Royal House of Keoua Nui

King Kamehameha II
1796-1824

Kalaninui kua Liholiho i ke kapu ʻIolani was the son of King Kamehameha I & his high ranking wife, Keōpūolani succeeding the throne from his father on May 20, 1819, taking the title of Kamehameha II, he was also known as Liholiho.

 

Liholiho successfully maintained the kingdom established by his father, King Kamehameha the Great.  He achieved this in spite of rapidly changing religious, social and economic conditions, Liholihoʻs reign was a shared monarchy with his father's consort, Queen Kaʻahumanu as the kuhina nui.

       

Liholiho abolished, or ended, the kapu system and allowed men & women to eat together, he further announced to destroy the old heiau temples and the overthrow of ancient idols. This change occurred in November of 1819, only six months after the death of his father, Kamehameha I.

         

Liholiho allowed American missionaries to live in the Hawaiian Islands. This opened the way for missionary schools to be established to educate Hawaiians and promote the Christian religion.

 

In 1824, King Kamehameha II had gone to England with his wife, Kamāmalu for the good of his country.

On their way to London of February 1824 they arrived at Rio de Janeiro in the independent Empire of Brazil where they met Emperor Pedro I. The Emperor gave Kamehameha II a ceremonial diamond-encrusted sword with a gold sheath, and in return Emperor Pedro I was presented with a native Hawaiian feather cloak made from rare tropical bird feathers which in 2018 was lost in the fire that destroyed the National Museum of Brazil. Queen Kamāmalu received a diamond ring, in return, she offered a yellow feather necklace.

 In London on May 28, a reception with 200 guests including several Dukes was held in their honor and visited Westminster Abbey.  They also attended the opera and ballet at the Royal Opera House at Covent Garden on May 31, and the Theatre Royal in Drury Lane on June 4 in the Royal Box.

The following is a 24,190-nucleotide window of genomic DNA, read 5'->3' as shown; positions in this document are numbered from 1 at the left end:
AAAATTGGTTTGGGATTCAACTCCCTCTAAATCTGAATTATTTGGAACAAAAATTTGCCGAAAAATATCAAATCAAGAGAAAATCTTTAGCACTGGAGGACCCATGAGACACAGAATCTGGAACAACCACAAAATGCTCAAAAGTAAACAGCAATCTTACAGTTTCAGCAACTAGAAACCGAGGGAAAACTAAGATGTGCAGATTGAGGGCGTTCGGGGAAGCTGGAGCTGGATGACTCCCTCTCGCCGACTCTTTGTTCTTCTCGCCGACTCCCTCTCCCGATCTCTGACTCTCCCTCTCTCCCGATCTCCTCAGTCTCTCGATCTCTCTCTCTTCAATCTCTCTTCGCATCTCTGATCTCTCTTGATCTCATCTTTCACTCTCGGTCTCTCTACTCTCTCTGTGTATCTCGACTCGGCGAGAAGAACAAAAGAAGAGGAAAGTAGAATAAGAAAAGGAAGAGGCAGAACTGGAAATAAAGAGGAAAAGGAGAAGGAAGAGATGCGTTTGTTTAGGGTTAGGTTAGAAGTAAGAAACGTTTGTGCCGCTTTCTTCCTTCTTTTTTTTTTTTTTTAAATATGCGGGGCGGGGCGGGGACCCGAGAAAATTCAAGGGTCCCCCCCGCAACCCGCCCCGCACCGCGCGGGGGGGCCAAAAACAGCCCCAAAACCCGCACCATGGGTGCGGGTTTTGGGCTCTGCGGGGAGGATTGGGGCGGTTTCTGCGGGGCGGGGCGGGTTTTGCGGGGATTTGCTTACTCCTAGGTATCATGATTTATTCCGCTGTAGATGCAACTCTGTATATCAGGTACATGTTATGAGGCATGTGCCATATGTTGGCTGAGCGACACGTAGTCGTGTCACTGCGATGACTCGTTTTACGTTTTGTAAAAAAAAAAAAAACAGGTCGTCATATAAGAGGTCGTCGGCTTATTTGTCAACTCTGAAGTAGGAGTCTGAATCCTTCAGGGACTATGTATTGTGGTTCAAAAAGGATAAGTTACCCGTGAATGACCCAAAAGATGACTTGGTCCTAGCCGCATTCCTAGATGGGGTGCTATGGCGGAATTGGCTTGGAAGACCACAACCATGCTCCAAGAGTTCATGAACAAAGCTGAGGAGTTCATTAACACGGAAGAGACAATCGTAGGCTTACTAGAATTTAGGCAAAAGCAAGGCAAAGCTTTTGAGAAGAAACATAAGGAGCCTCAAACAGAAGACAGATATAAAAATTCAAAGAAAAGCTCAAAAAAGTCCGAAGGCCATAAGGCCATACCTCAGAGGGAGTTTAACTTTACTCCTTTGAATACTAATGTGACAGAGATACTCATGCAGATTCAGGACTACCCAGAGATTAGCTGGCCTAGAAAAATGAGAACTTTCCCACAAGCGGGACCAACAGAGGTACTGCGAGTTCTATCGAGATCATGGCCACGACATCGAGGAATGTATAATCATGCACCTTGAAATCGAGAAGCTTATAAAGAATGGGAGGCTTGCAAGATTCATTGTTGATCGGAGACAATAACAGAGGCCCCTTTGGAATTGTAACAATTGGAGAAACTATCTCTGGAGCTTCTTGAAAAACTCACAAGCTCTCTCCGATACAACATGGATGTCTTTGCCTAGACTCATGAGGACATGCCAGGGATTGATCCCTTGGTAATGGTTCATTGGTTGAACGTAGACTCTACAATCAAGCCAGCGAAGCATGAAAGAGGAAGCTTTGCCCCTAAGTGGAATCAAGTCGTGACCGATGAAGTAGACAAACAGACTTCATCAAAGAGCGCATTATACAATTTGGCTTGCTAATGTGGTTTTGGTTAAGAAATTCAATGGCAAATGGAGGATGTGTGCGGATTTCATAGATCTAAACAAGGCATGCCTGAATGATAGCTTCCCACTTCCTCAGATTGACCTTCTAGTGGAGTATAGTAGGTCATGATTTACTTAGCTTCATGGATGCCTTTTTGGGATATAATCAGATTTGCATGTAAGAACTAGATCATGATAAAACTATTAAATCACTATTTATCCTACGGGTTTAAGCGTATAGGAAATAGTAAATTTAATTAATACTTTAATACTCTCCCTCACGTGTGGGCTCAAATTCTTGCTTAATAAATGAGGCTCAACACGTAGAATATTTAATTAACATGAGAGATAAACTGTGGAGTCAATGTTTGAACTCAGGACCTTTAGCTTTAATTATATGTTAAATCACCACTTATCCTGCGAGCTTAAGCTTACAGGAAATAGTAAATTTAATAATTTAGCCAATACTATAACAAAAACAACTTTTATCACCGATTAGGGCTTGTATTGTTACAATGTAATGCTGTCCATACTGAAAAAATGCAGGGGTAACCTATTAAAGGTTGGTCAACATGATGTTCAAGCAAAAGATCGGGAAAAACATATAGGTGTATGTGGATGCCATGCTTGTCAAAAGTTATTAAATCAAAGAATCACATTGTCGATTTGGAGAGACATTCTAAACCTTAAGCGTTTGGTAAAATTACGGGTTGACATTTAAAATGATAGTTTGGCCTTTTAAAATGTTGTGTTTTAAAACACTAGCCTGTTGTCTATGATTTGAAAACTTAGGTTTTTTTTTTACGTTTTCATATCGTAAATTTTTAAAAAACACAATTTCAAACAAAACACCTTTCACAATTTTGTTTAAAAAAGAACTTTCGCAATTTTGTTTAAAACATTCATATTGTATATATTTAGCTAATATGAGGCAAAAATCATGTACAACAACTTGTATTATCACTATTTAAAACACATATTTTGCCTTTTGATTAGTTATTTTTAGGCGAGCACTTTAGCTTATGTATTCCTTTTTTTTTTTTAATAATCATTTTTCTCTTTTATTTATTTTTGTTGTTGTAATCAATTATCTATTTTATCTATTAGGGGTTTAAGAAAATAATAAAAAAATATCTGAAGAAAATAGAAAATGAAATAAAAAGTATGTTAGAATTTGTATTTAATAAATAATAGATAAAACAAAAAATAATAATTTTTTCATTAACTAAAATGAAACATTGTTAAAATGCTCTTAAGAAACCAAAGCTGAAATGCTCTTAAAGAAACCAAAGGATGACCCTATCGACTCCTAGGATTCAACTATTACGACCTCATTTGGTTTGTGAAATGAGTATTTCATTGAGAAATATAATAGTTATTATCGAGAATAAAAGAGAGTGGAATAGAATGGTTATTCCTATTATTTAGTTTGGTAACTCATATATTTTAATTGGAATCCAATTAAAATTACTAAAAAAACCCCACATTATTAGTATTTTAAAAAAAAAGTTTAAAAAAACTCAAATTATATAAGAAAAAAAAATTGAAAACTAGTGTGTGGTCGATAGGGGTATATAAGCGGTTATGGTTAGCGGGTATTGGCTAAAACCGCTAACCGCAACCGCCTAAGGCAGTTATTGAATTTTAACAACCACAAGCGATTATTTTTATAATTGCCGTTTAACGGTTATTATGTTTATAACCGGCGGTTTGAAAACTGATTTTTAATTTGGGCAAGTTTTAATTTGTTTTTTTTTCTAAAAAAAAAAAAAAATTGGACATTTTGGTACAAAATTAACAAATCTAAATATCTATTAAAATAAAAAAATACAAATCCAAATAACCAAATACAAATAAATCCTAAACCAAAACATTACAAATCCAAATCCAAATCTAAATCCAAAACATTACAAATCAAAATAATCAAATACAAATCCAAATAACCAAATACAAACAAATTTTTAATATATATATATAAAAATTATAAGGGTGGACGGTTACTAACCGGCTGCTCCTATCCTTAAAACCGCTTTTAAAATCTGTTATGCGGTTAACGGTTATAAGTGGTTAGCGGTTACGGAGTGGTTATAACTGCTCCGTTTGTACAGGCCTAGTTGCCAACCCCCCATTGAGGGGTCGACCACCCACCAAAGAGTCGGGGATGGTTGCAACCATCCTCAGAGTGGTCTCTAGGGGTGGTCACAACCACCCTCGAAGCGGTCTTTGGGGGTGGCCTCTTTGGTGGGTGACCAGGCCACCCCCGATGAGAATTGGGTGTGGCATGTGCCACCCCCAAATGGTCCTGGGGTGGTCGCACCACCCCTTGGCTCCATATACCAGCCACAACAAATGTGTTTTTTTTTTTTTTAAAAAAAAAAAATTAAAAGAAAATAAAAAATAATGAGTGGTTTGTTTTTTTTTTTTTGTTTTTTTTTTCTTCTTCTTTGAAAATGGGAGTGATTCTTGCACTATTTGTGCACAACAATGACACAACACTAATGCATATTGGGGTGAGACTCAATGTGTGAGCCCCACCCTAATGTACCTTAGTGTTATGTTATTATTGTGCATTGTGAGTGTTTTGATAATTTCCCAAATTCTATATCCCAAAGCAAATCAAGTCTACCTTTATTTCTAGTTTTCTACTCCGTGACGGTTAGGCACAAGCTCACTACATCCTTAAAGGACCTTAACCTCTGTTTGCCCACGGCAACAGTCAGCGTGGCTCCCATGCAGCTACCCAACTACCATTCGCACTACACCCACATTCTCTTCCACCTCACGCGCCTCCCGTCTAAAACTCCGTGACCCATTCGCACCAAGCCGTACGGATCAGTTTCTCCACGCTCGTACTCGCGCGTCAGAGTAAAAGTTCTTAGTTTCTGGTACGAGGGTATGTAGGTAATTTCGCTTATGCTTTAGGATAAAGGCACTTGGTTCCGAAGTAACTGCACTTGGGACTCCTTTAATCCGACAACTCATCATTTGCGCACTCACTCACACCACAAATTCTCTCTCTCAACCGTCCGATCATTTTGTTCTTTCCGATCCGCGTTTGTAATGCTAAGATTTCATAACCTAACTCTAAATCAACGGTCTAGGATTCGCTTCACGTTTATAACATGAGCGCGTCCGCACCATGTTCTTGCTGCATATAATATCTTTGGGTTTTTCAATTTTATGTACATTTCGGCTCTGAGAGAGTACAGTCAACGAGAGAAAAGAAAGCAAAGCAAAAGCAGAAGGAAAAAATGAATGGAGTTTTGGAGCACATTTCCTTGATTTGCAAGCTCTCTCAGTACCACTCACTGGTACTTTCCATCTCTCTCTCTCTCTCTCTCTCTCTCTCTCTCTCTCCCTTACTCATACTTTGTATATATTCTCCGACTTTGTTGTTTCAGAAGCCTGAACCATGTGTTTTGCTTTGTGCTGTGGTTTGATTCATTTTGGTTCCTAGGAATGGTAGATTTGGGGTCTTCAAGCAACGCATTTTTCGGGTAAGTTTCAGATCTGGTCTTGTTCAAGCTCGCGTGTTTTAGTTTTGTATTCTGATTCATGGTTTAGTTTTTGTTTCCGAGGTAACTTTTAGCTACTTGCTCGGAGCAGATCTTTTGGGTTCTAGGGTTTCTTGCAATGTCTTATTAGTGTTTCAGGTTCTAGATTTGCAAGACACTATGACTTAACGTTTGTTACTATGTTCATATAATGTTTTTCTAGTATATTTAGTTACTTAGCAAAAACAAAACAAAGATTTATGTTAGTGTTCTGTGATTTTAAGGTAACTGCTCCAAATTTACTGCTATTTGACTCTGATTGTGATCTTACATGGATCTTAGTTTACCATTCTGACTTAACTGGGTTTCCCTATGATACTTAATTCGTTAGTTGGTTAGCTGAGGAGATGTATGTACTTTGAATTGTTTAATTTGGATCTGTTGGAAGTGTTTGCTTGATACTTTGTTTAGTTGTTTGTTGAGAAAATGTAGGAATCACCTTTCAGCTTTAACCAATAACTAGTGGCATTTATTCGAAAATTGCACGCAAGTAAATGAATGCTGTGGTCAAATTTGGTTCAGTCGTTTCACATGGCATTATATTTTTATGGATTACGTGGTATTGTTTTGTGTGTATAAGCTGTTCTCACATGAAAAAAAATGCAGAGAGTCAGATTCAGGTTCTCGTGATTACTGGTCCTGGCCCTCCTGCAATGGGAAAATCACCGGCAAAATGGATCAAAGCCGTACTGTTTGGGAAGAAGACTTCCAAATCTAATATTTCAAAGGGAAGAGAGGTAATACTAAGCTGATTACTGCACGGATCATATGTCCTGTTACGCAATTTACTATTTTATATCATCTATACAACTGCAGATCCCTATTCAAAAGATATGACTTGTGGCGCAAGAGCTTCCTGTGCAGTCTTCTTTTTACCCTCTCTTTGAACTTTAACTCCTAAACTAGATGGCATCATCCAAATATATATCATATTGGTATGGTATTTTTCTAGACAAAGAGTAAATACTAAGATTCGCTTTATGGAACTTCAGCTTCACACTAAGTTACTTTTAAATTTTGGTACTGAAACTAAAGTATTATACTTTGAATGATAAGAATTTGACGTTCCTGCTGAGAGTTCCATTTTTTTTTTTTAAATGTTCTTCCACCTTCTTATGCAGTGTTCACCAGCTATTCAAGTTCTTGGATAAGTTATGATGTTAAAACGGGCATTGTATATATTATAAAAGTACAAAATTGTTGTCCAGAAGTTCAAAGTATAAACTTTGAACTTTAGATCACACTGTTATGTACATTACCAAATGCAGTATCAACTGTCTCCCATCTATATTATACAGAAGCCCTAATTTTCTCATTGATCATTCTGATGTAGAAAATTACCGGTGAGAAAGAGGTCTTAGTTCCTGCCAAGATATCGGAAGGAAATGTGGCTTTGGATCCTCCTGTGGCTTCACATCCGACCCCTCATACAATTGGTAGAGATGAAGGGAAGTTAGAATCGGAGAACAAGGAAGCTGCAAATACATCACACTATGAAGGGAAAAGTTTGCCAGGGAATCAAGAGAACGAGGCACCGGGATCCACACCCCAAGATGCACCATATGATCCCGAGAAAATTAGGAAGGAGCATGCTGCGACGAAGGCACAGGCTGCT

Unfortunately King Kamehameha II and his Queen Kamāmalu caught the measles and died in London. Kamāmalu died on July 8, 1824 and Kamehameha II died on July 14, 1824. King George IV, then reigning over Great Britain had their bodies conveyed to the islands by Captain Lord Byron. 

 

His brother, Prince Kauikeaouli succeeded him under the title of King Kamehameha III.

      The Bust Figure of King Kamehameha II

                    by the British Monarch

The bust figure of King Kamehameha II was given from King George IV of England when King Kamehameha II died on July 14, 1824 while on his state visit in London with his Queen Kamāmalu.  The British crown bought the lavish coffins and made the bust according to English royal tradition at funeral services.   The bust was later donated to the the Bishop Museum in 1897 by the cousin of King Kamehameha II, the High Chiefess Elizabeth Keka`aniau La`anui Pratt who became the Head of the Royal House from 1917-1928.

Emperor of Brazil Pedro I was presented with this native Hawaiian feather cloak by King Kamehameha II in 1824 made from rare tropical bird feathers which in 2018 was lost in the fire that destroyed the National Museum of Brazil.